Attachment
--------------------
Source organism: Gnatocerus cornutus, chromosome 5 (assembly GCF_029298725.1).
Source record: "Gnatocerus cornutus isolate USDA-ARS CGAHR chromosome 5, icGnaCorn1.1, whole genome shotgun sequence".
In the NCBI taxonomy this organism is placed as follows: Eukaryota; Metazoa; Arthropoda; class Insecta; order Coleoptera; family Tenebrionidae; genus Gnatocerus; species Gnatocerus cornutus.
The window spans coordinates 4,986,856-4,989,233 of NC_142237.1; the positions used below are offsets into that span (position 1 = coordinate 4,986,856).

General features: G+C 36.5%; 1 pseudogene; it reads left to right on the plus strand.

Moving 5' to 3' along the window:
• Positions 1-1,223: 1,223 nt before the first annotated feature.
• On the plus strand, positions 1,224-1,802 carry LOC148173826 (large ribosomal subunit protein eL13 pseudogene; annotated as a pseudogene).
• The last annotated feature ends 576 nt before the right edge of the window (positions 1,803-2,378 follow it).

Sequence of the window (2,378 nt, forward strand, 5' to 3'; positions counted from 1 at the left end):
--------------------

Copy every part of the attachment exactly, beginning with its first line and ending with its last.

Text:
Source organism: Gnatocerus cornutus, chromosome 5 (assembly GCF_029298725.1).
Source record: "Gnatocerus cornutus isolate USDA-ARS CGAHR chromosome 5, icGnaCorn1.1, whole genome shotgun sequence".
In the NCBI taxonomy this organism is placed as follows: Eukaryota; Metazoa; Arthropoda; class Insecta; order Coleoptera; family Tenebrionidae; genus Gnatocerus; species Gnatocerus cornutus.
The window spans coordinates 4,986,856-4,989,233 of NC_142237.1; the positions used below are offsets into that span (position 1 = coordinate 4,986,856).

General features: G+C 36.5%; 1 pseudogene; it reads left to right on the plus strand.

Moving 5' to 3' along the window:
• Positions 1-1,223: 1,223 nt before the first annotated feature.
• On the plus strand, positions 1,224-1,802 carry LOC148173826 (large ribosomal subunit protein eL13 pseudogene; annotated as a pseudogene).
• The last annotated feature ends 576 nt before the right edge of the window (positions 1,803-2,378 follow it).

Sequence of the window (2,378 nt, forward strand, 5' to 3'; positions counted from 1 at the left end):